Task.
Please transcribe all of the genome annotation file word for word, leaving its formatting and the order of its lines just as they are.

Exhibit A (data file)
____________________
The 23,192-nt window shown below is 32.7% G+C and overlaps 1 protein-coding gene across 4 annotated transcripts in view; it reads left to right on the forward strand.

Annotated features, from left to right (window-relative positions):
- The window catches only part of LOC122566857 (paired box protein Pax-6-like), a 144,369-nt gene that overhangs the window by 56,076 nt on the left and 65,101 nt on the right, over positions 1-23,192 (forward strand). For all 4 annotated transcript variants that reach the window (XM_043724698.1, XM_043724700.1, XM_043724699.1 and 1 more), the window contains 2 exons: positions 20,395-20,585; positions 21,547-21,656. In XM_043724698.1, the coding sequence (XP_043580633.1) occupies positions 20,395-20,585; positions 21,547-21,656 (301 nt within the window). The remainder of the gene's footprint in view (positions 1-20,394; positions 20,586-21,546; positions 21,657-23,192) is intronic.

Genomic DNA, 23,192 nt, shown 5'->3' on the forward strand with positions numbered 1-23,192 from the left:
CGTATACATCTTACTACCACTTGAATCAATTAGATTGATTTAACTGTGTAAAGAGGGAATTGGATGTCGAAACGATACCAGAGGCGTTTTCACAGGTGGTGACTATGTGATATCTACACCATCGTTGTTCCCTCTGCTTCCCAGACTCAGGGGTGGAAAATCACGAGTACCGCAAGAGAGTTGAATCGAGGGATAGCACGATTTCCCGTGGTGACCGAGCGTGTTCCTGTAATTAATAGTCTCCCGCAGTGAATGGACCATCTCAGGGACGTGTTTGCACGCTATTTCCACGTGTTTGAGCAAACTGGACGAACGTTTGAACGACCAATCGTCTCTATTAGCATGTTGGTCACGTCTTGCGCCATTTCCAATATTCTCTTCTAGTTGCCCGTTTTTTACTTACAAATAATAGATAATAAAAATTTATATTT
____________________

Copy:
The 23,192-nt window shown below is 32.7% G+C and overlaps 1 protein-coding gene across 4 annotated transcripts in view; it reads left to right on the forward strand.

Annotated features, from left to right (window-relative positions):
- The window catches only part of LOC122566857 (paired box protein Pax-6-like), a 144,369-nt gene that overhangs the window by 56,076 nt on the left and 65,101 nt on the right, over positions 1-23,192 (forward strand). For all 4 annotated transcript variants that reach the window (XM_043724698.1, XM_043724700.1, XM_043724699.1 and 1 more), the window contains 2 exons: positions 20,395-20,585; positions 21,547-21,656. In XM_043724698.1, the coding sequence (XP_043580633.1) occupies positions 20,395-20,585; positions 21,547-21,656 (301 nt within the window). The remainder of the gene's footprint in view (positions 1-20,394; positions 20,586-21,546; positions 21,657-23,192) is intronic.

Genomic DNA, 23,192 nt, shown 5'->3' on the forward strand with positions numbered 1-23,192 from the left:
CGTATACATCTTACTACCACTTGAATCAATTAGATTGATTTAACTGTGTAAAGAGGGAATTGGATGTCGAAACGATACCAGAGGCGTTTTCACAGGTGGTGACTATGTGATATCTACACCATCGTTGTTCCCTCTGCTTCCCAGACTCAGGGGTGGAAAATCACGAGTACCGCAAGAGAGTTGAATCGAGGGATAGCACGATTTCCCGTGGTGACCGAGCGTGTTCCTGTAATTAATAGTCTCCCGCAGTGAATGGACCATCTCAGGGACGTGTTTGCACGCTATTTCCACGTGTTTGAGCAAACTGGACGAACGTTTGAACGACCAATCGTCTCTATTAGCATGTTGGTCACGTCTTGCGCCATTTCCAATATTCTCTTCTAGTTGCCCGTTTTTTACTTACAAATAATAGATAATAAAAATTTATATTT